Press release from the Karuk Tribe:
In response to record low precipitation in the Klamath Basin, the Karuk Tribe has declared a state of emergency. This emergency declaration acknowledges the reality that climate change is upon us, and the dangers that it poses to rivers, forests, wildlife and communities.
Hydrological conditions in the Klamath River Basin are the worst in modern history, although in recent years this has become an all-too-common refrain. Ecosystems and economies all along the California/Oregon border are strained to their breaking point. A massive fish kill is currently underway in the Klamath River that could result in losing an entire generation of salmon.
“Our monitoring traps are full of dead juvenile salmon. The few fish still alive are infected with disease. It’s a catastrophic blow to the fishery and Karuk culture,” said Toz Soto, Fisheries Program Manager for the Karuk Tribe.
The disease-causing parasite Ceratonova shasta (C. shasta) has been linked to Klamath salmon declines for decades. A complex of dams in the mid-Klamath disrupt natural flow patterns and cause warmer than normal water temperatures. This creates an ideal habitat for the parasite to flourish downstream of the dams. However; these dams don’t control how much water is in the Klamath River, that’s a function of how the Bureau of Reclamation (BOR) manages irrigation diversions from Upper Klamath Lake in Oregon, 50 miles upstream.
The current BOR operations plan calls for “flushing flows” to scour the river channel and dilute parasites during disease outbreaks. This year, historically low inflows to Upper Klamath Lake led BOR to rule out a flushing flow to the river.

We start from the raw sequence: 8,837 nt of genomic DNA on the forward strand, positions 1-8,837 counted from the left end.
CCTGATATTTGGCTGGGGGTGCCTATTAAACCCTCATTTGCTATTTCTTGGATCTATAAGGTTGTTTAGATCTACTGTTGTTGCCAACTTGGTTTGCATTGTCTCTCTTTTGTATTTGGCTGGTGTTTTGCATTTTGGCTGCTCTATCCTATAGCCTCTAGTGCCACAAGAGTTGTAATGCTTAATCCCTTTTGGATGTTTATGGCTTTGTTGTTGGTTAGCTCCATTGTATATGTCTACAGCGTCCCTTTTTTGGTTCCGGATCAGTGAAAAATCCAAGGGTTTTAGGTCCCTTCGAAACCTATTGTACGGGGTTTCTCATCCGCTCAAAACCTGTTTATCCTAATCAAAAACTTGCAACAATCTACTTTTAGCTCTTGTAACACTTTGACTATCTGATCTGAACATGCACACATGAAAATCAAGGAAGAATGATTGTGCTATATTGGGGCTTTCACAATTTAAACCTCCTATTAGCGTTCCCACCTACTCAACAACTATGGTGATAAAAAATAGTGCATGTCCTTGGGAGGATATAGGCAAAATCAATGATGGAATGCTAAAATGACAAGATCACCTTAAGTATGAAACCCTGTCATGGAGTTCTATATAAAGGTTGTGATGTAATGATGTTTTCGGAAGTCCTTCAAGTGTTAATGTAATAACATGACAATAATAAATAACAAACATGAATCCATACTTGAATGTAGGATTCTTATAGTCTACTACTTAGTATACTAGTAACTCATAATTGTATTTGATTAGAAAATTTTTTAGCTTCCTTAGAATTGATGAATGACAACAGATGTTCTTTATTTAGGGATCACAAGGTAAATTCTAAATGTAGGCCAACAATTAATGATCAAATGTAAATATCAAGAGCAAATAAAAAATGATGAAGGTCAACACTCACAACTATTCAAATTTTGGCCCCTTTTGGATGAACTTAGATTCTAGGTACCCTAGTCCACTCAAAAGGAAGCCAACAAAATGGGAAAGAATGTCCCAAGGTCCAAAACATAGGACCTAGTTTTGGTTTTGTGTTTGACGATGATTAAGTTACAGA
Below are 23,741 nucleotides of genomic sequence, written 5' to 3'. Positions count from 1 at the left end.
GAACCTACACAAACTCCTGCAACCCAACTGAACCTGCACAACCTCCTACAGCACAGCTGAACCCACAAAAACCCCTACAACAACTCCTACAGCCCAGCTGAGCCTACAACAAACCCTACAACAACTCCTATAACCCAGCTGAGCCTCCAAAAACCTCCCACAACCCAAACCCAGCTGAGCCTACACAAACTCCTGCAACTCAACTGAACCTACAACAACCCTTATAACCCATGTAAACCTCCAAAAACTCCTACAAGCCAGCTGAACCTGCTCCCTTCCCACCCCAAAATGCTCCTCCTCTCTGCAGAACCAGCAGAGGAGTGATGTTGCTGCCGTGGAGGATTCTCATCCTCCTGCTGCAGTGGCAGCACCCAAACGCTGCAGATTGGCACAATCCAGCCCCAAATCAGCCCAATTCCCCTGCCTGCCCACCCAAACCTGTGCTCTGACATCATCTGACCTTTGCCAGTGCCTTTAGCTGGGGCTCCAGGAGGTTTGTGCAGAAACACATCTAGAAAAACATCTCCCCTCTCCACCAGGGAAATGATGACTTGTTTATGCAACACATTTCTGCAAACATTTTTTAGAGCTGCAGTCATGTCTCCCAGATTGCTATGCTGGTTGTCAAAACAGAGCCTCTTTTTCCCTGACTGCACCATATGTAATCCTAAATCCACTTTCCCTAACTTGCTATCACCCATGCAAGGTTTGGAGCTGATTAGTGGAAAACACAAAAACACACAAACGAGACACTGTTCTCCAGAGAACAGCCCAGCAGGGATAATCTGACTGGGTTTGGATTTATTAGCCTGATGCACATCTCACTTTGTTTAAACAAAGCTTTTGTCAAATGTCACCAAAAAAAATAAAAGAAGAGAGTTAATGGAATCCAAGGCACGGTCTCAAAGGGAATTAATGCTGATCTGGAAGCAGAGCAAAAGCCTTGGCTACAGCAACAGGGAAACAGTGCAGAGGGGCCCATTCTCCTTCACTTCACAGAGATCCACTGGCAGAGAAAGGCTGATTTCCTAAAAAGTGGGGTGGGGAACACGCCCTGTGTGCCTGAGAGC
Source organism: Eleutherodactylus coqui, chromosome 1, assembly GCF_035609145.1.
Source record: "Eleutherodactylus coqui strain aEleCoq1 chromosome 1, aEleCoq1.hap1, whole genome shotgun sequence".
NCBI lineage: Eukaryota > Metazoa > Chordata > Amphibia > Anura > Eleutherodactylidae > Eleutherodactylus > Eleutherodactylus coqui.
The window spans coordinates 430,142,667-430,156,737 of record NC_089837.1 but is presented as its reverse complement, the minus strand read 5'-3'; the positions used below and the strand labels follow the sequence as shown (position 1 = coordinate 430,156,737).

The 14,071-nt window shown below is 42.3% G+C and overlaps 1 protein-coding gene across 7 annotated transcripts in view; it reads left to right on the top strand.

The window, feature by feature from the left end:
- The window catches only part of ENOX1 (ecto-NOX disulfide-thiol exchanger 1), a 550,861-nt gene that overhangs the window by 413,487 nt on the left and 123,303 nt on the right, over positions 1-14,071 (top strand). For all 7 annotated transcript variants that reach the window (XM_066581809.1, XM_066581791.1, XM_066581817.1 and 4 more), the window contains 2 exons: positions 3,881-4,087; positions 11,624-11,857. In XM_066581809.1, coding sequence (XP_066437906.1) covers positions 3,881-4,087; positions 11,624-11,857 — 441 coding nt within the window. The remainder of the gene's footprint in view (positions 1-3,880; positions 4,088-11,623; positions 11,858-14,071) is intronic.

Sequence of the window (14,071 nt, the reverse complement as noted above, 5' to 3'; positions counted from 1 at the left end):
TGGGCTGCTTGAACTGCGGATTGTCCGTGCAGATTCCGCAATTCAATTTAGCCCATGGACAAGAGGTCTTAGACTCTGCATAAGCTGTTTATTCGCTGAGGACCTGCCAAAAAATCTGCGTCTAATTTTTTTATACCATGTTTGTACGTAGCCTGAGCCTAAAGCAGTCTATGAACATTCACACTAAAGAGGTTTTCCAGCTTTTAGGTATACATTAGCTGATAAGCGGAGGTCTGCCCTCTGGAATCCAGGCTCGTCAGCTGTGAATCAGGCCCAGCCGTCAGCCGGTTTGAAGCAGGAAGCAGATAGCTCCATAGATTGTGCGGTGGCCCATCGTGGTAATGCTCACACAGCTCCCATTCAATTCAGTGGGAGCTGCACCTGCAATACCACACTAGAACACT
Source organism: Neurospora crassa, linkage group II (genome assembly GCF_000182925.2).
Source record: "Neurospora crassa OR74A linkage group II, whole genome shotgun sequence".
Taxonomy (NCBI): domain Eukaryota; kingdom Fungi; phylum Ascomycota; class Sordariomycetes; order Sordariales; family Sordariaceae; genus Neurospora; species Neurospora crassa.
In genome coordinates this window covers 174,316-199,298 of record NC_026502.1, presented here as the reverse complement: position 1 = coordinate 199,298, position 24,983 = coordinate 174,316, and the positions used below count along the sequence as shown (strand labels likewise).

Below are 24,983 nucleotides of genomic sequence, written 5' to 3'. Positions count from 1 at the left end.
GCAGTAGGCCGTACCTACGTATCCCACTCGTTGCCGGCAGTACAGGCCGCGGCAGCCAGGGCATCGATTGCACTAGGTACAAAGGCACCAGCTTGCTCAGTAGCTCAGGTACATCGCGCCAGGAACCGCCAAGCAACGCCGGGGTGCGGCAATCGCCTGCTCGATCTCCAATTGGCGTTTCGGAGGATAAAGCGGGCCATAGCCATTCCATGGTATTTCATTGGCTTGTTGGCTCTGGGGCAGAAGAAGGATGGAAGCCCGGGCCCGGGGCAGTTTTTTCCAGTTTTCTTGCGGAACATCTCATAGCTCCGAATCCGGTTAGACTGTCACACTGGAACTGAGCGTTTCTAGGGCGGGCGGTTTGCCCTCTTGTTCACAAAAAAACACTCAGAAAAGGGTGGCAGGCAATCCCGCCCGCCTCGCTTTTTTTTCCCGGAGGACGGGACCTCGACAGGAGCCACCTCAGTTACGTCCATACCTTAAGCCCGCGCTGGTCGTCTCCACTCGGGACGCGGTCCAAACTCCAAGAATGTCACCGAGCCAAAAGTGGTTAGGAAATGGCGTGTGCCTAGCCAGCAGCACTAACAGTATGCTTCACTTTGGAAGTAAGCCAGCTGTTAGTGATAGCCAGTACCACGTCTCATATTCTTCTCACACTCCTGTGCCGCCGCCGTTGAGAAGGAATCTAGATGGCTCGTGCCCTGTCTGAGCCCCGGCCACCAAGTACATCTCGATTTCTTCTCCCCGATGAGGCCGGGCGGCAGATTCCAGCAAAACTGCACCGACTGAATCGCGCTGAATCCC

“BOR’s decision to not provide flushing flows is allowing a massive juvenile fish kill to take place. Over 95% of sampled fish are infected. We have to keep as much water in the river as possible to allow some fish to survive,” continued Soto.
Officials have made drought declarations in the Klamath Basin in 8 out of the last 12 years. The Karuk Tribe says this year’s crisis is not an aberrant weather pattern but reflects a change in climate. “It’s time to face the reality of climate change which means we must change how we manage the Klamath’s water resources,” noted Karuk Chairman Russell ‘Buster’ Attebery. “We need long term solutions to adapt to this new climate immediately, or it will be the end for salmon and the cultures that depend on them.”
Tribal officials have asked congress provide disaster relief funds to all affected communities to address economic hardship, and ecological breakdown. In order to protect as many fish as possible, the Karuk Tribe urges state and federal agencies to broker temporary water transactions to keep critical stream reaches wet, but also point to long term solutions to recover fisheries and make the ecosystem resilient in the fact of climate change.
Some relief for salmon is on the horizon. An agreement is in place to remove the lower four Klamath River dams in 2023. The dams offer no irrigation diversions or flood protection and the parent company Berkshire Energy has agreed to removal. “Dam removal will improve water quality, disrupt the habitat for disease vectors, and allow salmon to access historic spawning grounds,” says Attebery. “We are praying the fish can hang on until then.”